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Cloud seeders used to reduce size of Alberta's hail

Wednesday, July 29th 2020, 2:00 pm - Planes take to the skies in attempt to reduce hail from size of a golf ball to a pea

The swathe of Alberta dubbed "hailstorm alley" seems determined to live up to its ominous nickname in 2020 — and throughout those recent summer storms, planes took to the skies in an effort to minimize hail before it fell.

The Alberta Severe Weather Management Society is a private non-profit that was established by provincial insurance companies to create a program called the Alberta Hail Suppression Project.

Established in 1996, the project has its own weather radar and five cloud seeding airplanes — three at the Springbank Airport and two in Red Deer — that usually fly in pairs to meet clouds that register as potentially severe.

RELATED: The science behind Canada's 'Hail Alley'

The teams try to minimize the size of hail by spraying the clouds with silver iodide smoke particles, a seeding agent that helps to speed up the formation of the ice, director Terry Krauss told the *Calgary Eyeopener* on Monday.

The objective is to create more ice crystals at a warmer temperature that compete for the cloud's liquid water — and therefore, make smaller hail.

"It's called hail reduction and hail suppression," Krauss said.

"We want to have lots of pea-sized hail and small hail, instead of the large, damaging golf ball [sized hail]."

cbc: Cloud seeder Cloud seeding efforts in Alberta, supported by the insurance industry, involves pilots flying into storm cells and spraying silver iodide. (CBC)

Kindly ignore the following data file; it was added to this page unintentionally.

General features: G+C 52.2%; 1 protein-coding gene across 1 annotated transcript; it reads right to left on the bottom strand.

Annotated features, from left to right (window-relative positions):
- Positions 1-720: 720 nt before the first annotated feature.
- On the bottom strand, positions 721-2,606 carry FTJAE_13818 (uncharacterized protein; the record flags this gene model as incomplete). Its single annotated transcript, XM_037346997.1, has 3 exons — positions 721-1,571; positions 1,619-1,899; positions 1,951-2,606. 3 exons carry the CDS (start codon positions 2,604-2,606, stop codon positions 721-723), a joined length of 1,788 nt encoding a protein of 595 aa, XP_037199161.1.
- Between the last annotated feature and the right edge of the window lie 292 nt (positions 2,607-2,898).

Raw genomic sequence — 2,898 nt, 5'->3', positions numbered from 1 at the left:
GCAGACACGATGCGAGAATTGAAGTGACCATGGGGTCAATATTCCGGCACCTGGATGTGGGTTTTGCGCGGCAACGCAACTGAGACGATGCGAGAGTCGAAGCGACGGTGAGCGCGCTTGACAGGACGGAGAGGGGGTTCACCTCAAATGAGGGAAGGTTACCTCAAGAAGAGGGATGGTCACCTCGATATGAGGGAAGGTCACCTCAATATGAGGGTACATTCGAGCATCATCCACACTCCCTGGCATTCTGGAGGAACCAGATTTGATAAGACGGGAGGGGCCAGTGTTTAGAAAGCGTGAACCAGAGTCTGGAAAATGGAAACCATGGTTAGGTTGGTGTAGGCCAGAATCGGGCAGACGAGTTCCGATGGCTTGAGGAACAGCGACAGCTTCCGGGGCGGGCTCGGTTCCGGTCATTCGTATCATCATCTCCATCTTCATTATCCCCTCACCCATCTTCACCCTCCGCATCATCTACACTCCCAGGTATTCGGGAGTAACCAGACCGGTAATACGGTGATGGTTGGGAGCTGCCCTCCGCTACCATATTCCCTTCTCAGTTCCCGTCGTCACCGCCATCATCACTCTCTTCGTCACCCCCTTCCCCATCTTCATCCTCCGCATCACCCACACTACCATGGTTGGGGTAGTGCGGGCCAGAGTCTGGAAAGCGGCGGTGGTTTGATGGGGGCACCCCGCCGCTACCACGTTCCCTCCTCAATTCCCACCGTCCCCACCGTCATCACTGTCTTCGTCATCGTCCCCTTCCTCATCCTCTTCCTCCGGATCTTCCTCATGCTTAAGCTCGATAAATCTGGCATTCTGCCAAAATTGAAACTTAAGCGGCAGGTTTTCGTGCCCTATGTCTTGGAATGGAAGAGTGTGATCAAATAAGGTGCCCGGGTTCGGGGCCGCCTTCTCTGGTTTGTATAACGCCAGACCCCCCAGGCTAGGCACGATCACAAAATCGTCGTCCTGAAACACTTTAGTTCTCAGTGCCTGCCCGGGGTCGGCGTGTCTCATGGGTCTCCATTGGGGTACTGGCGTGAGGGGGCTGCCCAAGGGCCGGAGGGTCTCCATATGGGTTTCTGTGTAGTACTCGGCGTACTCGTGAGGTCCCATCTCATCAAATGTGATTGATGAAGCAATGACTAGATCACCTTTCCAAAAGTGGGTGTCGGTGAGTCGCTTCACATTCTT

THE PARTICLES THAT GREW TO GIANT SIZE

Hailstorm alley — which runs from High River, south of Calgary, and north to central Alberta — typically has more than 40 hailstorms each the summer.

This year, those storms have summoned toonie-sized hail that pummelled northeast Calgary and incurred more than $1.2 billion in property damage.

WATCH BELOW: CALGARY HAILSTORM DECLARED THE WORST IN CANADIAN HISTORY, SEE WHY

Because weather conditions can quickly change, Krauss said, the work of seeding the clouds can be unpredictable — just like the storm that ravaged Calgary on June 13.

It damaged at least 70,000 homes and vehicles, and destroyed entire crops, as hailstones the size of tennis balls fell at 80 to 100 km/h.

The Alberta Hail Suppression Project was able to forecast the storm, and even predict its severity. But Krauss said the information they had led them to a different area than where it ultimately formed.

"We have daily briefings and we have very good forecasting for the potential of severe storms — and even on June 13, we were forecasting the possibility of golf-ball sized hail," Krauss said.

"We thought the storms would move in or form part of a cold front south, near Okotoks, and we had aircraft up. And unfortunately, on June 13 the storm formed over southeast Calgary … then sucked in some rain shower clouds that were just east — between Calgary and Strathmore — and those were the particles that grew to giant size."

SEVERE WEATHER MORE FREQUENT

The hailstorms this summer have been especially frequent and harsh, Krauss said, for a number of factors.

Alberta has been under a trough of low pressure; it hasn't been very warm; southeast winds have the moisture up against the mountains and the foothills, while aloft, we have a jet stream in the low pressure zone.

But this may not be a one-off summer. Over the next few years, the hail suppression team might be getting busier.

Celyeste Power, western vice-president of the Insurance Bureau of Canada, told CBC News earlier last month that this summer's hailstorms seem to be part of a pattern.

"It's hard to ignore the fact Canada has been hit hard with natural disasters over the last decade, we're seeing much more frequent severe weather," she said.

Sarah Hoffman, a meteorologist with Environment and Climate Change Canada, said the summer severe weather season in Calgary usually runs from May long weekend to the second weekend in August.

This article, written by Hannah Kost, was originally published for CBC News. Contains files from the Calgary Eyeopener, Sarah Rieger and The Canadian Press.

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